Speech from the Launch of the Poverty Olympics Torch Relay

Thank you all for coming out today to celebrate the start of the Poverty Olympics Torch Relay, a province-wide journey that will shine the spotlight on the devastating reality of poverty and homelessness throughout BC.

We have Torchbearers ready and waiting to run with the Poverty Olympic Flame down the main streets of 18 communities around BC so far. Unlike the “official” Torch Relay, which has security alone costing 4 million dollars, we are on a very tight budget so the passing of the Torch will be symbolic rather than physical – each day, a different town along the route will hold their Torch parade, sharing the stories of their local community.

We will have farmers serving home-grown soup and performing skits in 100 Mile House, where the poverty rate is one of the highest in the province at 25.3%, 1 in 4 people. We will have the Troubled Times Troubadours playing and singing their woes in Sechelt on the Sunshine Coast, where food bank usage rose dramatically last year. We will have the Poverty Olympics mascots skiing down the slopes in Whistler, where homeless people are allegedly already being displaced to Squamish. During the next 3 weeks, the Poverty Olympic Torch will light up around the province, finally finishing it’s journey at the third annual Poverty Olympics in Vancouver on February 7.

Why are British Columbians around the province coming together to be a part of this Torch Relay? Because people are struggling with poverty and homelessness throughout the province.

There are somewhere between 10 and 15,000 homeless people in BC. And 643,000 British Columbians were living in poverty in 2007, the latest data available. That was during the economic boom, before the recession hit, and the government responded by slashing funding across the board – education, the arts, libraries, health care, social services, seniors care, legal aid – so imagine the numbers now. But through it all the government continues to fund the Olympics, which has now reached a cost of over 6 billion dollars.

In the build-up to Olympic Games, people often wonder whose going to go home with the most medals. Well, BC’s already ahead of the pack in Gold Medal wins. This province has the highest average wealth in Canada and more millionaires per capita than any other province. It also has the worst poverty rate in Canada, the lowest minimum wage, and the highest child poverty rate for the sixth year in a row. BC is the epitome of the phrase “the rich get richer and the poor get poorer.” Clearly, it’s only “The Best Place on Earth” for a few, while many many more live in grinding poverty, desperately trying to get by from one day to the next.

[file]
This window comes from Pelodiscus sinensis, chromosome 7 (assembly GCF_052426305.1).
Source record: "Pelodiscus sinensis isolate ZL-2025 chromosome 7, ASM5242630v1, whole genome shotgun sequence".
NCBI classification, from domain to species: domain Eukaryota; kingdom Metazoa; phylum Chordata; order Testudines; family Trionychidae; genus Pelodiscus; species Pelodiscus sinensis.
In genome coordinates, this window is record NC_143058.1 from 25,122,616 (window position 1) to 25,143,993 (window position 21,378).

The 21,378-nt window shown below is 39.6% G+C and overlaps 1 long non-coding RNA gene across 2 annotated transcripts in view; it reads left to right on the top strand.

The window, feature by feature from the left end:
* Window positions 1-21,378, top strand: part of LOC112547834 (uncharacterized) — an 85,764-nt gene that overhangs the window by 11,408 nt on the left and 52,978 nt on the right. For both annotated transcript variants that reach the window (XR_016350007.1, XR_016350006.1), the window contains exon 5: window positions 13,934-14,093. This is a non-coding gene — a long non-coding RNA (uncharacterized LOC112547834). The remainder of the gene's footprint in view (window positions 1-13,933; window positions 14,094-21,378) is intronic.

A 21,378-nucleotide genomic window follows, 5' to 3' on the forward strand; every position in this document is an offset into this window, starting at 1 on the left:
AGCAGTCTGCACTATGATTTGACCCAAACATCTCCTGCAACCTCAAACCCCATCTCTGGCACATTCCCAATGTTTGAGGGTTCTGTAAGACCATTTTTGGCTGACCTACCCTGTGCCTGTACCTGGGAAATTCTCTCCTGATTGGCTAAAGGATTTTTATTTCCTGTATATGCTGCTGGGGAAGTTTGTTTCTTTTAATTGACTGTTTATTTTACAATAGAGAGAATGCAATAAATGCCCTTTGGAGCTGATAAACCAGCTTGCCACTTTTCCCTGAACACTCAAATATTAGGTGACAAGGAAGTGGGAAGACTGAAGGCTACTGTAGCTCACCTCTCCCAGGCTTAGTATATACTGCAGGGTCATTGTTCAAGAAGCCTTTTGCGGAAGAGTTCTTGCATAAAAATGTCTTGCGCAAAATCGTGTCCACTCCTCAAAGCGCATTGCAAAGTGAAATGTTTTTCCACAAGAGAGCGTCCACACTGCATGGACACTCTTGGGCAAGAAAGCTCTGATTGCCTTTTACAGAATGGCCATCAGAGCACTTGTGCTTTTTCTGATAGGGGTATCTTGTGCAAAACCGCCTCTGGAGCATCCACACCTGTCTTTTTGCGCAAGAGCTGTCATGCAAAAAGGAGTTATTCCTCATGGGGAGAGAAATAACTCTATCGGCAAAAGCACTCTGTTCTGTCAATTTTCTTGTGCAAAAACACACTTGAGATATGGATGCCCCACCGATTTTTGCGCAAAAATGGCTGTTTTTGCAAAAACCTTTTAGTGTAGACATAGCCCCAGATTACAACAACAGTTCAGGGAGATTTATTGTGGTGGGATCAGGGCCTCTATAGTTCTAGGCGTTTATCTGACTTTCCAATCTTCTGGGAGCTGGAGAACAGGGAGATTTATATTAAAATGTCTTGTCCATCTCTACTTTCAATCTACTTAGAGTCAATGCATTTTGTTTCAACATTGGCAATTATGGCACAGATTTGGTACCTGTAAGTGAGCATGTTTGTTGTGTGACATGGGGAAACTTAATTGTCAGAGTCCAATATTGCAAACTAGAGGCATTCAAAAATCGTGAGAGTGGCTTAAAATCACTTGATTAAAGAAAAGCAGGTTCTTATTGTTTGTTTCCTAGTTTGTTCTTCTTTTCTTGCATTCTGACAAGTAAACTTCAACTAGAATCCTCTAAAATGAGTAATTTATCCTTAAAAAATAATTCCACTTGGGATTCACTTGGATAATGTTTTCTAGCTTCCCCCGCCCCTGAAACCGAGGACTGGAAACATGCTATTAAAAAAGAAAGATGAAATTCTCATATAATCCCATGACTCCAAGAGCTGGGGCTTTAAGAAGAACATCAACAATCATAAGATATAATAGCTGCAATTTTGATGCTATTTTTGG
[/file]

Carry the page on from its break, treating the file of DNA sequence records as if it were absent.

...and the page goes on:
But people aren’t just living in poverty, they’re dying in poverty. Poor people have a shorter life expectancy than those with high incomes. And a homeless person dies every 12 days in BC.

This province is in a state of emergency. And we need bold actions to get us out of it. But we can get out of it; there is nothing inevitable about poverty and homelessness. Other countries and provinces are committing to the reduction of poverty and seeing results. During the Poverty Olympics Torch Relay, Torchbearers will be calling on our governments to put the same energy and public spending into ending poverty and homelessness as they are into holding the Olympics.

There are steps we can take right now that would make a dramatic difference: Raise the minimum wage. Raise welfare rates and make it accessible to those in desperate need. Build social housing. Better yet, commit to a poverty reduction plan with targets and timelines, that would include all these measures.

You might think, we can’t afford this, especially right now. But now, in this economic moment, is the perfect time. Investing in low income people is the best way to stimulate the economy because poor people spend most of their money in their community, giving back directly to their local economy. High income people only give back 3-4 cents for every dollar received.

I became a citizen of Canada last year, but I’m having a hard time saying I’m proud to be a Canadian, when governments sit back and do little in the face of this crisis. I’m disappointed by all the broken promises and broken lives the Olympics is built on.

But I became a citizen because I believe in this country and our province and our communities. I believe we have the moral courage to make the necessary changes to end poverty and homelessness.

Our Torchbearers are spreading the Poverty Olympic spirit throughout the province, from the Rockies to the coast, from the North to the South, because they believe.

The question is, do you believe?